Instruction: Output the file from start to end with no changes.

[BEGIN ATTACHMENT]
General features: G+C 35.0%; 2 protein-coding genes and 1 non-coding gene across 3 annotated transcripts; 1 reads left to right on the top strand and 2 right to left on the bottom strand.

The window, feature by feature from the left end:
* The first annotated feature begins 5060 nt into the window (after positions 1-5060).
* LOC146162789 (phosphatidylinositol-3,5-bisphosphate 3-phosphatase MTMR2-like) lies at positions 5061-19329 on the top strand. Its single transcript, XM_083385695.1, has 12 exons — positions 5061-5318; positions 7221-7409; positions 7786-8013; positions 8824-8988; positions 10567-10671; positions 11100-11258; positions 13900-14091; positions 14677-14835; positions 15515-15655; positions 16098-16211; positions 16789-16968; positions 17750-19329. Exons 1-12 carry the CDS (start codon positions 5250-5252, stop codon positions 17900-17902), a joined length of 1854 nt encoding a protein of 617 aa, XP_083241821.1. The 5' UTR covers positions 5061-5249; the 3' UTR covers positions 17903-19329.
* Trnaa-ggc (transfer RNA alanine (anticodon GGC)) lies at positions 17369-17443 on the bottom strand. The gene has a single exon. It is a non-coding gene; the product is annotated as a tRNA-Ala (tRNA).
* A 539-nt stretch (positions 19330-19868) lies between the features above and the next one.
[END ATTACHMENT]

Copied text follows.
General features: G+C 35.0%; 2 protein-coding genes and 1 non-coding gene across 3 annotated transcripts; 1 reads left to right on the top strand and 2 right to left on the bottom strand.

The window, feature by feature from the left end:
* The first annotated feature begins 5060 nt into the window (after positions 1-5060).
* LOC146162789 (phosphatidylinositol-3,5-bisphosphate 3-phosphatase MTMR2-like) lies at positions 5061-19329 on the top strand. Its single transcript, XM_083385695.1, has 12 exons — positions 5061-5318; positions 7221-7409; positions 7786-8013; positions 8824-8988; positions 10567-10671; positions 11100-11258; positions 13900-14091; positions 14677-14835; positions 15515-15655; positions 16098-16211; positions 16789-16968; positions 17750-19329. Exons 1-12 carry the CDS (start codon positions 5250-5252, stop codon positions 17900-17902), a joined length of 1854 nt encoding a protein of 617 aa, XP_083241821.1. The 5' UTR covers positions 5061-5249; the 3' UTR covers positions 17903-19329.
* Trnaa-ggc (transfer RNA alanine (anticodon GGC)) lies at positions 17369-17443 on the bottom strand. The gene has a single exon. It is a non-coding gene; the product is annotated as a tRNA-Ala (tRNA).
* A 539-nt stretch (positions 19330-19868) lies between the features above and the next one.